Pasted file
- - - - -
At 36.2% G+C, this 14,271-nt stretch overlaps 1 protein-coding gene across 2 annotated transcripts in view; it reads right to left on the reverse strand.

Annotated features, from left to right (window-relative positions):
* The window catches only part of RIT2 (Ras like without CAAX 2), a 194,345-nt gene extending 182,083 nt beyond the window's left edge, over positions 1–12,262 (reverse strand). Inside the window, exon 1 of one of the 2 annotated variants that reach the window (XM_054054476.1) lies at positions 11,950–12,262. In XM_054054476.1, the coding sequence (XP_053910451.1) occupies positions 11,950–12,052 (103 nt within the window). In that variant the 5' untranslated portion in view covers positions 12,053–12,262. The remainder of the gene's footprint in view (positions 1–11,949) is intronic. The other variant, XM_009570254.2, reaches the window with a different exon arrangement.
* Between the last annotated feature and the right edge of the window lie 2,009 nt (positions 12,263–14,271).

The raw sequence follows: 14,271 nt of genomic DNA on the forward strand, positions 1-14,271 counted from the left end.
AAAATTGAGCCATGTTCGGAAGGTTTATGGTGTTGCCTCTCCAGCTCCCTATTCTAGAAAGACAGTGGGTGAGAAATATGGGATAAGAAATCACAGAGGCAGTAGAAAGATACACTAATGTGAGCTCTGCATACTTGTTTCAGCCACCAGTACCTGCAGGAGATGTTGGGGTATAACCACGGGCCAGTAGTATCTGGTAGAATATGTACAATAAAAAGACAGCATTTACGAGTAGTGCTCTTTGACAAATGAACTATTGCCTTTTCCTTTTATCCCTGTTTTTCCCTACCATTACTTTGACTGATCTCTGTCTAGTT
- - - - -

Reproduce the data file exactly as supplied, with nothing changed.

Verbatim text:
At 36.2% G+C, this 14,271-nt stretch overlaps 1 protein-coding gene across 2 annotated transcripts in view; it reads right to left on the reverse strand.

Annotated features, from left to right (window-relative positions):
* The window catches only part of RIT2 (Ras like without CAAX 2), a 194,345-nt gene extending 182,083 nt beyond the window's left edge, over positions 1–12,262 (reverse strand). Inside the window, exon 1 of one of the 2 annotated variants that reach the window (XM_054054476.1) lies at positions 11,950–12,262. In XM_054054476.1, the coding sequence (XP_053910451.1) occupies positions 11,950–12,052 (103 nt within the window). In that variant the 5' untranslated portion in view covers positions 12,053–12,262. The remainder of the gene's footprint in view (positions 1–11,949) is intronic. The other variant, XM_009570254.2, reaches the window with a different exon arrangement.
* Between the last annotated feature and the right edge of the window lie 2,009 nt (positions 12,263–14,271).

The raw sequence follows: 14,271 nt of genomic DNA on the forward strand, positions 1-14,271 counted from the left end.
AAAATTGAGCCATGTTCGGAAGGTTTATGGTGTTGCCTCTCCAGCTCCCTATTCTAGAAAGACAGTGGGTGAGAAATATGGGATAAGAAATCACAGAGGCAGTAGAAAGATACACTAATGTGAGCTCTGCATACTTGTTTCAGCCACCAGTACCTGCAGGAGATGTTGGGGTATAACCACGGGCCAGTAGTATCTGGTAGAATATGTACAATAAAAAGACAGCATTTACGAGTAGTGCTCTTTGACAAATGAACTATTGCCTTTTCCTTTTATCCCTGTTTTTCCCTACCATTACTTTGACTGATCTCTGTCTAGTT